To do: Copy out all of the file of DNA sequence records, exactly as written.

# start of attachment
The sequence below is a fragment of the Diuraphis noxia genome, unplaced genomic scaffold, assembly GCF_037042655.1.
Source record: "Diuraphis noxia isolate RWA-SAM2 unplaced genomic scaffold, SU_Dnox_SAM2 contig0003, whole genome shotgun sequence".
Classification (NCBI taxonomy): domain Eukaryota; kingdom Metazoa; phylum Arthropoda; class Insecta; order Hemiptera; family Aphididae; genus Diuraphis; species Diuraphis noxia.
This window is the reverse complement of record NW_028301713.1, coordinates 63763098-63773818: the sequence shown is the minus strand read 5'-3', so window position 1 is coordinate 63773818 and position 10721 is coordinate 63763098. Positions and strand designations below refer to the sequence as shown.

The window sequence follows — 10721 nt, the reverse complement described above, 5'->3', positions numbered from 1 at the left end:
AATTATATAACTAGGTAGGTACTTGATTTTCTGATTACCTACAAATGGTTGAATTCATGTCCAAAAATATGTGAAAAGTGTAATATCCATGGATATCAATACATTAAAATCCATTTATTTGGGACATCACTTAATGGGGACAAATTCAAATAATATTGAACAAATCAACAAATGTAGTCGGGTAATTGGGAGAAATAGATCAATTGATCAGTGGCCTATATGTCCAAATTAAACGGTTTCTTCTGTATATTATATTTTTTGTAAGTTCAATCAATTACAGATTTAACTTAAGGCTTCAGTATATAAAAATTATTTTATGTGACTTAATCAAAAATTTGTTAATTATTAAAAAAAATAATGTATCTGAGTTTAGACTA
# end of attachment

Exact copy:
The sequence below is a fragment of the Diuraphis noxia genome, unplaced genomic scaffold, assembly GCF_037042655.1.
Source record: "Diuraphis noxia isolate RWA-SAM2 unplaced genomic scaffold, SU_Dnox_SAM2 contig0003, whole genome shotgun sequence".
Classification (NCBI taxonomy): domain Eukaryota; kingdom Metazoa; phylum Arthropoda; class Insecta; order Hemiptera; family Aphididae; genus Diuraphis; species Diuraphis noxia.
This window is the reverse complement of record NW_028301713.1, coordinates 63763098-63773818: the sequence shown is the minus strand read 5'-3', so window position 1 is coordinate 63773818 and position 10721 is coordinate 63763098. Positions and strand designations below refer to the sequence as shown.

The window sequence follows — 10721 nt, the reverse complement described above, 5'->3', positions numbered from 1 at the left end:
AATTATATAACTAGGTAGGTACTTGATTTTCTGATTACCTACAAATGGTTGAATTCATGTCCAAAAATATGTGAAAAGTGTAATATCCATGGATATCAATACATTAAAATCCATTTATTTGGGACATCACTTAATGGGGACAAATTCAAATAATATTGAACAAATCAACAAATGTAGTCGGGTAATTGGGAGAAATAGATCAATTGATCAGTGGCCTATATGTCCAAATTAAACGGTTTCTTCTGTATATTATATTTTTTGTAAGTTCAATCAATTACAGATTTAACTTAAGGCTTCAGTATATAAAAATTATTTTATGTGACTTAATCAAAAATTTGTTAATTATTAAAAAAAATAATGTATCTGAGTTTAGACTA